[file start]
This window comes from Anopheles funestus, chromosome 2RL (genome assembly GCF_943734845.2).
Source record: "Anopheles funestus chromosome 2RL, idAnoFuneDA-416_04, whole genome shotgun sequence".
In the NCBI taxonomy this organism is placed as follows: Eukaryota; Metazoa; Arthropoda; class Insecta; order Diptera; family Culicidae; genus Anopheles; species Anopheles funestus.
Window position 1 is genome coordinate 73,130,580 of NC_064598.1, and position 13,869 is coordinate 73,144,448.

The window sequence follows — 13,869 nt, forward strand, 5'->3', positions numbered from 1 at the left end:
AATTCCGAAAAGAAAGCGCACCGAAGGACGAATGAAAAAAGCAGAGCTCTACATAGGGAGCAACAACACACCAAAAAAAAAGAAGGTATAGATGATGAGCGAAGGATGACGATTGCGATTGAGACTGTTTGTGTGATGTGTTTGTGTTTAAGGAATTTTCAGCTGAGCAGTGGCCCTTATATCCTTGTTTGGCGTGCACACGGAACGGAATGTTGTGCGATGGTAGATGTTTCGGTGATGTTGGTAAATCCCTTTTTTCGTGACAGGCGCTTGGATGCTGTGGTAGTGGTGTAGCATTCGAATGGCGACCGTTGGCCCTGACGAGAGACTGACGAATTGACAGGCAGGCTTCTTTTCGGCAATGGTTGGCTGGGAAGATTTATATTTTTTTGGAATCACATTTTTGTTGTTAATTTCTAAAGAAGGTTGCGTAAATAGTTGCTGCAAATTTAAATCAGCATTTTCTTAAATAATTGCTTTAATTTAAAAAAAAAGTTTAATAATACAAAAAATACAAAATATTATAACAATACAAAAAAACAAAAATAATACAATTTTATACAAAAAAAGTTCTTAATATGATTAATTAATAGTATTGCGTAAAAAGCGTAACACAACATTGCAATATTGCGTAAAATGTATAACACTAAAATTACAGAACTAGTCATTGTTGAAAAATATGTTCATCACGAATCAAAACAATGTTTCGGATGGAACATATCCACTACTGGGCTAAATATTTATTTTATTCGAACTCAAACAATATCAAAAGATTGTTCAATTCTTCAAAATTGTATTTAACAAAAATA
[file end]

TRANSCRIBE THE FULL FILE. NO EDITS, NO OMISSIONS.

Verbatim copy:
This window comes from Anopheles funestus, chromosome 2RL (genome assembly GCF_943734845.2).
Source record: "Anopheles funestus chromosome 2RL, idAnoFuneDA-416_04, whole genome shotgun sequence".
In the NCBI taxonomy this organism is placed as follows: Eukaryota; Metazoa; Arthropoda; class Insecta; order Diptera; family Culicidae; genus Anopheles; species Anopheles funestus.
Window position 1 is genome coordinate 73,130,580 of NC_064598.1, and position 13,869 is coordinate 73,144,448.

The window sequence follows — 13,869 nt, forward strand, 5'->3', positions numbered from 1 at the left end:
AATTCCGAAAAGAAAGCGCACCGAAGGACGAATGAAAAAAGCAGAGCTCTACATAGGGAGCAACAACACACCAAAAAAAAAGAAGGTATAGATGATGAGCGAAGGATGACGATTGCGATTGAGACTGTTTGTGTGATGTGTTTGTGTTTAAGGAATTTTCAGCTGAGCAGTGGCCCTTATATCCTTGTTTGGCGTGCACACGGAACGGAATGTTGTGCGATGGTAGATGTTTCGGTGATGTTGGTAAATCCCTTTTTTCGTGACAGGCGCTTGGATGCTGTGGTAGTGGTGTAGCATTCGAATGGCGACCGTTGGCCCTGACGAGAGACTGACGAATTGACAGGCAGGCTTCTTTTCGGCAATGGTTGGCTGGGAAGATTTATATTTTTTTGGAATCACATTTTTGTTGTTAATTTCTAAAGAAGGTTGCGTAAATAGTTGCTGCAAATTTAAATCAGCATTTTCTTAAATAATTGCTTTAATTTAAAAAAAAAGTTTAATAATACAAAAAATACAAAATATTATAACAATACAAAAAAACAAAAATAATACAATTTTATACAAAAAAAGTTCTTAATATGATTAATTAATAGTATTGCGTAAAAAGCGTAACACAACATTGCAATATTGCGTAAAATGTATAACACTAAAATTACAGAACTAGTCATTGTTGAAAAATATGTTCATCACGAATCAAAACAATGTTTCGGATGGAACATATCCACTACTGGGCTAAATATTTATTTTATTCGAACTCAAACAATATCAAAAGATTGTTCAATTCTTCAAAATTGTATTTAACAAAAATA